Management is a noun. Manage is verb. Leadership is a noun. Lead is a verb.
We must understand the concepts of management and leadership and we must also practice the skills of managing and leading. Again, as an academic field, we are probably more similar to music and athletics than traditional “concepts only” fields. My academic program has plenty of courses and opportunities for students to study and learn the theories and principles of management and organization, what we needed were more opportunities to develop the skills of managing, leading, and working with people and resources.
Planning and executing a long-distance bicycle ride would give students the opportunity to really practice the skills and concepts that we study in our classes. Broad management skills include planning, organizing, developing strategies, and goal setting. Those skills are tested by calculating costs and making budgets, securing equipment, developing training plans, determining routes and lodging, and promoting the ride. Once on the road, students have to adjust to changing conditions each day–weather, terrain, temperatures and wind, road conditions, traffic, equipment problems, and rider fatigue and safety.
A host of interpersonal and teamwork skills also arise during the course of the project. Communication, problem solving, creativity, conflict resolution, critical thinking, awareness of individual differences, group dynamics, motivation, emotional intelligence, interdependence and teamwork, and other individual- and group-level concepts come to life throughout the project. The planning and execution of the rides also help develop public speaking skills through speaking engagements and media appearances and self confidence in making contact with people for help with funds, lodging, and project organization.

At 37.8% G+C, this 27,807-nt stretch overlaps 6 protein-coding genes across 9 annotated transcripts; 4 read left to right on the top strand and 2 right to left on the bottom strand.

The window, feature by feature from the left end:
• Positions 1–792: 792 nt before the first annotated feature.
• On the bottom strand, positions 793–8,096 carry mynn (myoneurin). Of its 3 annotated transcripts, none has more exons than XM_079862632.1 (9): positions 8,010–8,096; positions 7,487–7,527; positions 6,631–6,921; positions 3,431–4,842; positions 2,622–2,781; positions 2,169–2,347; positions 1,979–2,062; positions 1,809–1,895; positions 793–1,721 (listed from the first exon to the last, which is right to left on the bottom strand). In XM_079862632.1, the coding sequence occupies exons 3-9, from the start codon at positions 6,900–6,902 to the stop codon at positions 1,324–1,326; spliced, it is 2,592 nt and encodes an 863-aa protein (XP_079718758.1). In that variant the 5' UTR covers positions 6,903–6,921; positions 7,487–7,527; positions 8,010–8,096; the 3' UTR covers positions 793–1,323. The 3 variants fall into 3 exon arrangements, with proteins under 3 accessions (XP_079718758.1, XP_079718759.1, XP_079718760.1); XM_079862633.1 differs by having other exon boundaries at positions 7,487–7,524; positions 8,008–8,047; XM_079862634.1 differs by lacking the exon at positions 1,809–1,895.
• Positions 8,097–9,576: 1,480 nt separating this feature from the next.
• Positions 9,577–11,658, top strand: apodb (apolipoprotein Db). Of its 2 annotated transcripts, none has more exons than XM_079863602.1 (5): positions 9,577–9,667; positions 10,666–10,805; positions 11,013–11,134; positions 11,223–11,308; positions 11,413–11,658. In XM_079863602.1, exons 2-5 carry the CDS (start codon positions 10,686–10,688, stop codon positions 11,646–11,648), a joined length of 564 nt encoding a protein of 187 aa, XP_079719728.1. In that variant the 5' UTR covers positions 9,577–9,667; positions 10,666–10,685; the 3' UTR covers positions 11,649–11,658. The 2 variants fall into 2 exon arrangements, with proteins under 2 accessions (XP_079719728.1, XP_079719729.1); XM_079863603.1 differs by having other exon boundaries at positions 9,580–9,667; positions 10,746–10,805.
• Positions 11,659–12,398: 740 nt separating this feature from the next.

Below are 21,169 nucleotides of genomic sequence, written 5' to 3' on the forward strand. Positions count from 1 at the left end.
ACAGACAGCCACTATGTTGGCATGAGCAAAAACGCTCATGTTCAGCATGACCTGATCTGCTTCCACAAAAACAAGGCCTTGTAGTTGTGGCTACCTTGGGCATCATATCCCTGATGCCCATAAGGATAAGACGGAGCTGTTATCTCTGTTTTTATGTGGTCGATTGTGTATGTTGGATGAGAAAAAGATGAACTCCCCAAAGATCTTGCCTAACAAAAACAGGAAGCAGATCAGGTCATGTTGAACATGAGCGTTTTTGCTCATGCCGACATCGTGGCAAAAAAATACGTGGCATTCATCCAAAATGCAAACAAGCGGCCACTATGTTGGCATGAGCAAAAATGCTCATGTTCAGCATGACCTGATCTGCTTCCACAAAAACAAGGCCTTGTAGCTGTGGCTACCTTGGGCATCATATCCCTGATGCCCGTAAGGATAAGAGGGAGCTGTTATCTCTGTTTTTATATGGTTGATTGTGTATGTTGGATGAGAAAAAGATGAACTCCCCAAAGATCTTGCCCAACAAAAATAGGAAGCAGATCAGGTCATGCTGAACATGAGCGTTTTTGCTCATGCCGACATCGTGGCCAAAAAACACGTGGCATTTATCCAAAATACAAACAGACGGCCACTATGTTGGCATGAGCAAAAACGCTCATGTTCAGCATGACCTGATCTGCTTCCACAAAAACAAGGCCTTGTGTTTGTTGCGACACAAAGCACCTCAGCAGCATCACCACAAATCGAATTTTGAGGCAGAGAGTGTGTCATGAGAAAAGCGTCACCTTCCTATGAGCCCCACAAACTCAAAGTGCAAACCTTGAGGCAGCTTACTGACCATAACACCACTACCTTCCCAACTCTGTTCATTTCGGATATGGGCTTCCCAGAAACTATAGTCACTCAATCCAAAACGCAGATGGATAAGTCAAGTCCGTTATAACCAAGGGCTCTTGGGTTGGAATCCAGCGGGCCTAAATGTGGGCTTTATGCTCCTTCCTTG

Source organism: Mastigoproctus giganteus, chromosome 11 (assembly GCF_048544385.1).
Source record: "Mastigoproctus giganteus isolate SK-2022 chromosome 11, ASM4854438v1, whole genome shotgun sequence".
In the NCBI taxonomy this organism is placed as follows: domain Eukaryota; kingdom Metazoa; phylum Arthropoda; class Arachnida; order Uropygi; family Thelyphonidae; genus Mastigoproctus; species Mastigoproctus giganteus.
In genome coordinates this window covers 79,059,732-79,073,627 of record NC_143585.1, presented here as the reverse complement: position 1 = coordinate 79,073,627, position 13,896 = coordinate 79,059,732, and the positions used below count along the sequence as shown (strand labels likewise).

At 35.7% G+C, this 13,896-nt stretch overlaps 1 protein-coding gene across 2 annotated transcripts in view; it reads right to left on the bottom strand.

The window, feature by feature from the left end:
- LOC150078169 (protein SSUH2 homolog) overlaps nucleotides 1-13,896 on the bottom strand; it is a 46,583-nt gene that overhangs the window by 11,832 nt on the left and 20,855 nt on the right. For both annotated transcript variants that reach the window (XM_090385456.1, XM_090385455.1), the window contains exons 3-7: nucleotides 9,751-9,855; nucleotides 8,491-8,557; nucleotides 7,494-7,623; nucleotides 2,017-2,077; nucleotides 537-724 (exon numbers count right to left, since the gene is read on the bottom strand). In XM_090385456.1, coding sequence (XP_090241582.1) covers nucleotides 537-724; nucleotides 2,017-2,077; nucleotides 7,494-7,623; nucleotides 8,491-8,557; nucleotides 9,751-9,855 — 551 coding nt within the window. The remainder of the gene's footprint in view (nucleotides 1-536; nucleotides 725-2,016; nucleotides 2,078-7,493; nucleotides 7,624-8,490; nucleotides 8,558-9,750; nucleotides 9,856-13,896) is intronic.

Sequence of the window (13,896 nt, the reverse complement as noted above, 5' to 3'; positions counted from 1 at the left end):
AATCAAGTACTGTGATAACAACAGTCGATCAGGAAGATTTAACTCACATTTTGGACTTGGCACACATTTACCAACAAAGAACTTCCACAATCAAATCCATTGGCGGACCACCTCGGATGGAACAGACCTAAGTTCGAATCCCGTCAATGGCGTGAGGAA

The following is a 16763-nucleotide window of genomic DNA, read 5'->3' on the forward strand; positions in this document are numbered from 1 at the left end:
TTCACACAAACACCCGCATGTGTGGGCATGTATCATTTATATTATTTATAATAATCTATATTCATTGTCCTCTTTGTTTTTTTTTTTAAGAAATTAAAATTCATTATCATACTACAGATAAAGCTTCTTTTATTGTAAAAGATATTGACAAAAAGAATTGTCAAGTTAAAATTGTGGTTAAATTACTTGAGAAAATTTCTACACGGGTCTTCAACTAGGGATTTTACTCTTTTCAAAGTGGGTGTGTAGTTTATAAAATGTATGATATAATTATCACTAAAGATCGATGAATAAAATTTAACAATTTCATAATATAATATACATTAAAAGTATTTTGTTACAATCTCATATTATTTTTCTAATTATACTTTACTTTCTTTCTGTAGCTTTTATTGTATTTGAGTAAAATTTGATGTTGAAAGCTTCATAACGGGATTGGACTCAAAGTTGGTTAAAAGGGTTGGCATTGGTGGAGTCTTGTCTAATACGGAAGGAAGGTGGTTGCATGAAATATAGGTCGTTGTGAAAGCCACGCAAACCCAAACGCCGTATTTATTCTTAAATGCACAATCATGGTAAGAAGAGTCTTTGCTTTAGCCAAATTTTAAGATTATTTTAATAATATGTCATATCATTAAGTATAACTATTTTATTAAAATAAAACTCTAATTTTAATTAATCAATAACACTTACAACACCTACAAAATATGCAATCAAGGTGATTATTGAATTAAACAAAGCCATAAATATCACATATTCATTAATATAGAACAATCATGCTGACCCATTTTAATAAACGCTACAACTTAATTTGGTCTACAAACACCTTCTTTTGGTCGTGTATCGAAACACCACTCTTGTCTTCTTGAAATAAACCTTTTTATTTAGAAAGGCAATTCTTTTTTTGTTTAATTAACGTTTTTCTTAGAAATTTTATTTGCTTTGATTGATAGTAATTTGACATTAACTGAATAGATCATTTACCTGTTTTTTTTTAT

The skills required to organize long-distance bicycle rides line up exactly with the skills described and emphasized in nearly every leadership and management textbook on the subjects. Our bike ride projects have proved themselves to be valuable learning experiences for the students. Empirical data has been collected from our cyclists after their rides and compared to learning outcomes of other types of group projects used by management and leadership educators–the results from the bike ride projects met or exceeded the outcomes of other class projects on every dimension.
As our rides have developed, we’ve learned to make the experiences even more meaningful for the students. Students now serve as “Road Captains” throughout their rides. Road Captains are in charge of and responsible for the plans and riding assignments during their days in charge. Students rotate through Road Captain responsibilities during the rides and spend time debriefing and making sense of their performances at the end of their days.
Students serve in one of three work groups in the months leading up to the start of each ride. They work in either the planning and promotion, routes and lodging, or finance and logistics groups while planning and preparing for the rides. During the rides, they also have work group responsibilities that they perform until the ride is over. The projects are wonderful and living examples of the organization and teamwork concepts that they study in their classes.
We’ve seen a lot of country roads on our rides to date. We look forward to continuing these adventures into the future.